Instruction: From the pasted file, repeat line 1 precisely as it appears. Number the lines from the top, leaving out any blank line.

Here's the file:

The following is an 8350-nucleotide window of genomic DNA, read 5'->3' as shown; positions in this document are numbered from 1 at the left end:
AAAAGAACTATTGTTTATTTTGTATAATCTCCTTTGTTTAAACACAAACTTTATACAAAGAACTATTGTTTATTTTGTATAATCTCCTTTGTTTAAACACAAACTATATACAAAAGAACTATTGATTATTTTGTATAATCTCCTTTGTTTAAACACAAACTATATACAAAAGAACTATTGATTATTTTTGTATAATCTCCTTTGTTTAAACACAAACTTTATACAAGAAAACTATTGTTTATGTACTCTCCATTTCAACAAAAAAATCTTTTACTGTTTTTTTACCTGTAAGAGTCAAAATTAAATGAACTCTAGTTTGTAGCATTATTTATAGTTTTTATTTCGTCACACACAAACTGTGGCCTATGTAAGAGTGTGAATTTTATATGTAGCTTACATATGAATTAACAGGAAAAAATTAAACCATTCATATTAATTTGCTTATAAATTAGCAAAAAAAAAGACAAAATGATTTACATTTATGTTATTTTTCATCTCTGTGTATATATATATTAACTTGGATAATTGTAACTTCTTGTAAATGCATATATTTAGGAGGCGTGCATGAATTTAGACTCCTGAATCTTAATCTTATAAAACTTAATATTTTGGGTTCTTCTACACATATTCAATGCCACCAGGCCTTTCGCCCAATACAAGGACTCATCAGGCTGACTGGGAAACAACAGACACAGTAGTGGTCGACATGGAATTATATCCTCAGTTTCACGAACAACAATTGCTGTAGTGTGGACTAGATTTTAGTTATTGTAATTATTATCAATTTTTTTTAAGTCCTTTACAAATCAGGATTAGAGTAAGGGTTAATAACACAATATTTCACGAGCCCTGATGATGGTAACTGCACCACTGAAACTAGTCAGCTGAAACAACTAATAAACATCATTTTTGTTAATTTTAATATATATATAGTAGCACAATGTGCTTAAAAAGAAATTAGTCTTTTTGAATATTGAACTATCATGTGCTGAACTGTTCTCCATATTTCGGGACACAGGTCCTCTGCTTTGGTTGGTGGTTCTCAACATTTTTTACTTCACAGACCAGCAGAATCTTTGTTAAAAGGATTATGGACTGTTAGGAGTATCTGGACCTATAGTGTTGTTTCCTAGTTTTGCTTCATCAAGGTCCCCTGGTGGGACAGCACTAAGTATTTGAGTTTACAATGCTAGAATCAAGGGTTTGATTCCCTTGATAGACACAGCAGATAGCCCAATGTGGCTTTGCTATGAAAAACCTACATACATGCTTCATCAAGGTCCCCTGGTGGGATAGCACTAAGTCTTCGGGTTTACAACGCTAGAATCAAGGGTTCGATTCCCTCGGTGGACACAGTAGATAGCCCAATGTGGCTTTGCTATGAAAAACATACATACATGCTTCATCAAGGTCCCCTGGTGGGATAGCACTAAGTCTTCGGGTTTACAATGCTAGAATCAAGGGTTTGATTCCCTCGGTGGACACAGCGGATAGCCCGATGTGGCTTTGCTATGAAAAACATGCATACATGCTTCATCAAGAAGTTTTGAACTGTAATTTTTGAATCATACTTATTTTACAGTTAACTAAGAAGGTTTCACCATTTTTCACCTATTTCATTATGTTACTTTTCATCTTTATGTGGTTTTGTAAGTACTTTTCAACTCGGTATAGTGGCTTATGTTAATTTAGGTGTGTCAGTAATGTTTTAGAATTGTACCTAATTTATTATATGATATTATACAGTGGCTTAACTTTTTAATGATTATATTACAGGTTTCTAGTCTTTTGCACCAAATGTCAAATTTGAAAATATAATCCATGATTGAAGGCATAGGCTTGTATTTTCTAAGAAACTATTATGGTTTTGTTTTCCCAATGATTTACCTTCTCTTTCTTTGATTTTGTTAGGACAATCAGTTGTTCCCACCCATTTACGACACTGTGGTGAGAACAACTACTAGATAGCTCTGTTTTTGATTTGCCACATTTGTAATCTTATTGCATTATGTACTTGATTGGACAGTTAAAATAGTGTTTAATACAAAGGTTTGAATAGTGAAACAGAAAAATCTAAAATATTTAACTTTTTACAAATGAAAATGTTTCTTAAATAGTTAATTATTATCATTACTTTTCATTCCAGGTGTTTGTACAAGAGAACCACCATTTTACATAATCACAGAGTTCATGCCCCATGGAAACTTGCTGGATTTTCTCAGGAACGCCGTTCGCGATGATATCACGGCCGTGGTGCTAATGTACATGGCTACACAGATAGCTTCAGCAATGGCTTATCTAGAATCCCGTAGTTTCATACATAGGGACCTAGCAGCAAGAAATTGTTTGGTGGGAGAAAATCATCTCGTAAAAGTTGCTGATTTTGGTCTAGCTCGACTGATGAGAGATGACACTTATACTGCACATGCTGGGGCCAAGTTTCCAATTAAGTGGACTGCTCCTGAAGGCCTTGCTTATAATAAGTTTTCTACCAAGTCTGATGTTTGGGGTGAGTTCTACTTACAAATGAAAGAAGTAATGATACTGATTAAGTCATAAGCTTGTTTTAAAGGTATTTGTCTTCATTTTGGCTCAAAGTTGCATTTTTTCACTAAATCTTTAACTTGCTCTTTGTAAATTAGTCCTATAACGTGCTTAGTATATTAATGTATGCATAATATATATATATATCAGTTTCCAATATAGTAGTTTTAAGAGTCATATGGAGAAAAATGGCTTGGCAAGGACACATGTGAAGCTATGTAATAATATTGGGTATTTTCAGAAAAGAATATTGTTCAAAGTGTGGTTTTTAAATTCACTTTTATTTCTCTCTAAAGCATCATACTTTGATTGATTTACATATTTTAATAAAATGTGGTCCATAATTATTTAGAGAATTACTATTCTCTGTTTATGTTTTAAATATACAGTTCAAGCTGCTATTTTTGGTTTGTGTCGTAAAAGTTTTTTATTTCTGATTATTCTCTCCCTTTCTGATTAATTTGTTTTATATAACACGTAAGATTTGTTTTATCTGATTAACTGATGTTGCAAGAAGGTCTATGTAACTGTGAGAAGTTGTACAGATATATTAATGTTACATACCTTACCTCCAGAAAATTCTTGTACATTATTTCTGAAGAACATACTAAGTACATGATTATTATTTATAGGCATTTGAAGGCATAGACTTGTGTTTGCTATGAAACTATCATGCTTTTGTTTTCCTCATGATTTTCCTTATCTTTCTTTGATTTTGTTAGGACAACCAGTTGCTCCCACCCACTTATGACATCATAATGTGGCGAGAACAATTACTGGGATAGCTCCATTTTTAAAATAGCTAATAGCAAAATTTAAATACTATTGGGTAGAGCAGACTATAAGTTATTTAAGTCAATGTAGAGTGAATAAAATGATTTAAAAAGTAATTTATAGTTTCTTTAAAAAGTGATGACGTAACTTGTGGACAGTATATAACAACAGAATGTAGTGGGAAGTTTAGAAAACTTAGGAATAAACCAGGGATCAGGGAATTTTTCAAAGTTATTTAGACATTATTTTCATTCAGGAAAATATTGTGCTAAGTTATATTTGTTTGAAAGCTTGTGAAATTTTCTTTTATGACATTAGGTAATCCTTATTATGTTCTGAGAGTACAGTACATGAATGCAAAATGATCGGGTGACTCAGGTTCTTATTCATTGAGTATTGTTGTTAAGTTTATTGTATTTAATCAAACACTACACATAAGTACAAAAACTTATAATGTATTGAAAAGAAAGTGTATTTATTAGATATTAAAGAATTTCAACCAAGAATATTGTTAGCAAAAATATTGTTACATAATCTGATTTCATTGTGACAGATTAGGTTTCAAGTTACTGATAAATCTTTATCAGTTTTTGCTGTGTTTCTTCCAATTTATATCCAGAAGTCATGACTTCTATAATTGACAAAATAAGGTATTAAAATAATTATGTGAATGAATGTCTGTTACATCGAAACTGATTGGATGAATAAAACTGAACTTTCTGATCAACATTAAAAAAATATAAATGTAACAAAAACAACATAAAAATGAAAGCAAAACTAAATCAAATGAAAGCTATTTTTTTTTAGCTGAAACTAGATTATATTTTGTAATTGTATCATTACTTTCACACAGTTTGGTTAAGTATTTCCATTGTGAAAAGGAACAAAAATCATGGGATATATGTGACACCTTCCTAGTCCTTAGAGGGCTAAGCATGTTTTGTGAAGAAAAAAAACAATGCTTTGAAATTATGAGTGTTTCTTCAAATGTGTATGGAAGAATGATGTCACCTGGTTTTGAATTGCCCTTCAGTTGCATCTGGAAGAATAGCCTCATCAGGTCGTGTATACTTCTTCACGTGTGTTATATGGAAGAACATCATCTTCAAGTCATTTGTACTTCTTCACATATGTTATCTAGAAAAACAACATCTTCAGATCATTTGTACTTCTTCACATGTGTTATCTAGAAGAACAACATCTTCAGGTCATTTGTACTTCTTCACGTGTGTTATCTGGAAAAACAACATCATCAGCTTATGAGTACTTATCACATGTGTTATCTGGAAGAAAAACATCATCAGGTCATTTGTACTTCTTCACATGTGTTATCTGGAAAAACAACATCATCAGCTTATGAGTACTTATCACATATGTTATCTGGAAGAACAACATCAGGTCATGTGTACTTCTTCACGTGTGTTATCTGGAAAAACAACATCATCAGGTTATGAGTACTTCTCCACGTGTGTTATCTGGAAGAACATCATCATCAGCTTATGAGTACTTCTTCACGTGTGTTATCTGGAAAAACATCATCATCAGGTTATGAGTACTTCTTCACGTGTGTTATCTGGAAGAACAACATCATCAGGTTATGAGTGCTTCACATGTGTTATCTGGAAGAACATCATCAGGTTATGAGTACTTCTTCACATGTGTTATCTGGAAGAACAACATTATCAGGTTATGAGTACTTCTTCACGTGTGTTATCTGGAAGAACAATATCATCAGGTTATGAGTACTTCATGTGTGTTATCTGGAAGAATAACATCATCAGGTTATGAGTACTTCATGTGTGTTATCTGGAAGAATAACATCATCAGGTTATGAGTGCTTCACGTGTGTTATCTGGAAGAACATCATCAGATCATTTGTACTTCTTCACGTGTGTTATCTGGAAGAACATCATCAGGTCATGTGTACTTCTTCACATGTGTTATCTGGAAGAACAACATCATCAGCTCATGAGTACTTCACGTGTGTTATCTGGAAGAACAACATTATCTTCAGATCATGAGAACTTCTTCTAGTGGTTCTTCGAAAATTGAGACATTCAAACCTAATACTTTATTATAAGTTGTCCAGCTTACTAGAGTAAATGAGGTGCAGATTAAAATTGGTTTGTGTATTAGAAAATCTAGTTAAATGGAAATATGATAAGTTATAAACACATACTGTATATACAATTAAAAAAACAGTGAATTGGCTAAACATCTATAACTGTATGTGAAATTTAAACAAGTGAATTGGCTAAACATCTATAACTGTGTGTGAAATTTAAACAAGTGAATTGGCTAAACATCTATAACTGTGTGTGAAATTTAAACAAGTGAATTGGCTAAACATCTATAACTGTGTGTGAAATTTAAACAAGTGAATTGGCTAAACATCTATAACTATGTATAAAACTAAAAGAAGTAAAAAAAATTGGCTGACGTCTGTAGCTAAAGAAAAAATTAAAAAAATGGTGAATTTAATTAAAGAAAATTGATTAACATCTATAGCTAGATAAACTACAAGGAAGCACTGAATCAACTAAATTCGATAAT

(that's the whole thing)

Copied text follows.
The following is an 8350-nucleotide window of genomic DNA, read 5'->3' as shown; positions in this document are numbered from 1 at the left end: